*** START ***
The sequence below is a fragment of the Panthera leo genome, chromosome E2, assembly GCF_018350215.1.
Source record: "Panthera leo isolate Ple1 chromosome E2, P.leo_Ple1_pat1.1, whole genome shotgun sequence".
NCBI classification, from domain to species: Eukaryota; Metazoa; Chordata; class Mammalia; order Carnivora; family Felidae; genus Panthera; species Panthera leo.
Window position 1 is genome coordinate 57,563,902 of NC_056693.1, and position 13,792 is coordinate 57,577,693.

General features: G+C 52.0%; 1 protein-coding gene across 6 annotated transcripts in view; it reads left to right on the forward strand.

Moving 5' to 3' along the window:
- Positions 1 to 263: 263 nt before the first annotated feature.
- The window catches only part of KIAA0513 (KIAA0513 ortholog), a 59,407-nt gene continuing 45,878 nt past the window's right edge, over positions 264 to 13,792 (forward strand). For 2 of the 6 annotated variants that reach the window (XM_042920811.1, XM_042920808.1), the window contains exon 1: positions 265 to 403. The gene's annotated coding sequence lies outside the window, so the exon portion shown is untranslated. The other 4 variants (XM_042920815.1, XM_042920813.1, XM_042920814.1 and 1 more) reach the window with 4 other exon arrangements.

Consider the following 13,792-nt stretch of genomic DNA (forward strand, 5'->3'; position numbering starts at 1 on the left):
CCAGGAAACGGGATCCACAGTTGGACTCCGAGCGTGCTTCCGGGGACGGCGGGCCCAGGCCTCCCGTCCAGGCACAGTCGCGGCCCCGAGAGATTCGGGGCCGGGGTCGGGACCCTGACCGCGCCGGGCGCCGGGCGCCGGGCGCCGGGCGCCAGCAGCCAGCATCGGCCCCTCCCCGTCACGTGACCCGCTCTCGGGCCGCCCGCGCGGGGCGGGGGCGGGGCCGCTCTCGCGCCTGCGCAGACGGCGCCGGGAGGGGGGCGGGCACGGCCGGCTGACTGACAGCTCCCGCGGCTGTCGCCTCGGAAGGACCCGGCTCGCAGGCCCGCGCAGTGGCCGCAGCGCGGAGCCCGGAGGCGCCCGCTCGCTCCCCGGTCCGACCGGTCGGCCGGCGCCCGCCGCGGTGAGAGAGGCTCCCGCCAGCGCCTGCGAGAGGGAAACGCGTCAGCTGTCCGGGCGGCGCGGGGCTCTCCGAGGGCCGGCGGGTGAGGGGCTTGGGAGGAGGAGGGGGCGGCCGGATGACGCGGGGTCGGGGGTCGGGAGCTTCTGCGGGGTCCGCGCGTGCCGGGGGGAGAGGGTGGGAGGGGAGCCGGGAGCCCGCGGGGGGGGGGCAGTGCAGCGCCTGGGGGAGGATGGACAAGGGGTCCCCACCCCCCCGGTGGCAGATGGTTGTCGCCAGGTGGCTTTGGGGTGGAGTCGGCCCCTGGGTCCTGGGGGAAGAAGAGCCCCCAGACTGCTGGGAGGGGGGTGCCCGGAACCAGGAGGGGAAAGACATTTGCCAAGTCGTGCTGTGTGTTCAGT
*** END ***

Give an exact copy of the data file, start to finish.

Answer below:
The sequence below is a fragment of the Panthera leo genome, chromosome E2, assembly GCF_018350215.1.
Source record: "Panthera leo isolate Ple1 chromosome E2, P.leo_Ple1_pat1.1, whole genome shotgun sequence".
NCBI classification, from domain to species: Eukaryota; Metazoa; Chordata; class Mammalia; order Carnivora; family Felidae; genus Panthera; species Panthera leo.
Window position 1 is genome coordinate 57,563,902 of NC_056693.1, and position 13,792 is coordinate 57,577,693.

General features: G+C 52.0%; 1 protein-coding gene across 6 annotated transcripts in view; it reads left to right on the forward strand.

Moving 5' to 3' along the window:
- Positions 1 to 263: 263 nt before the first annotated feature.
- The window catches only part of KIAA0513 (KIAA0513 ortholog), a 59,407-nt gene continuing 45,878 nt past the window's right edge, over positions 264 to 13,792 (forward strand). For 2 of the 6 annotated variants that reach the window (XM_042920811.1, XM_042920808.1), the window contains exon 1: positions 265 to 403. The gene's annotated coding sequence lies outside the window, so the exon portion shown is untranslated. The other 4 variants (XM_042920815.1, XM_042920813.1, XM_042920814.1 and 1 more) reach the window with 4 other exon arrangements.

Consider the following 13,792-nt stretch of genomic DNA (forward strand, 5'->3'; position numbering starts at 1 on the left):
CCAGGAAACGGGATCCACAGTTGGACTCCGAGCGTGCTTCCGGGGACGGCGGGCCCAGGCCTCCCGTCCAGGCACAGTCGCGGCCCCGAGAGATTCGGGGCCGGGGTCGGGACCCTGACCGCGCCGGGCGCCGGGCGCCGGGCGCCGGGCGCCAGCAGCCAGCATCGGCCCCTCCCCGTCACGTGACCCGCTCTCGGGCCGCCCGCGCGGGGCGGGGGCGGGGCCGCTCTCGCGCCTGCGCAGACGGCGCCGGGAGGGGGGCGGGCACGGCCGGCTGACTGACAGCTCCCGCGGCTGTCGCCTCGGAAGGACCCGGCTCGCAGGCCCGCGCAGTGGCCGCAGCGCGGAGCCCGGAGGCGCCCGCTCGCTCCCCGGTCCGACCGGTCGGCCGGCGCCCGCCGCGGTGAGAGAGGCTCCCGCCAGCGCCTGCGAGAGGGAAACGCGTCAGCTGTCCGGGCGGCGCGGGGCTCTCCGAGGGCCGGCGGGTGAGGGGCTTGGGAGGAGGAGGGGGCGGCCGGATGACGCGGGGTCGGGGGTCGGGAGCTTCTGCGGGGTCCGCGCGTGCCGGGGGGAGAGGGTGGGAGGGGAGCCGGGAGCCCGCGGGGGGGGGGCAGTGCAGCGCCTGGGGGAGGATGGACAAGGGGTCCCCACCCCCCCGGTGGCAGATGGTTGTCGCCAGGTGGCTTTGGGGTGGAGTCGGCCCCTGGGTCCTGGGGGAAGAAGAGCCCCCAGACTGCTGGGAGGGGGGTGCCCGGAACCAGGAGGGGAAAGACATTTGCCAAGTCGTGCTGTGTGTTCAGT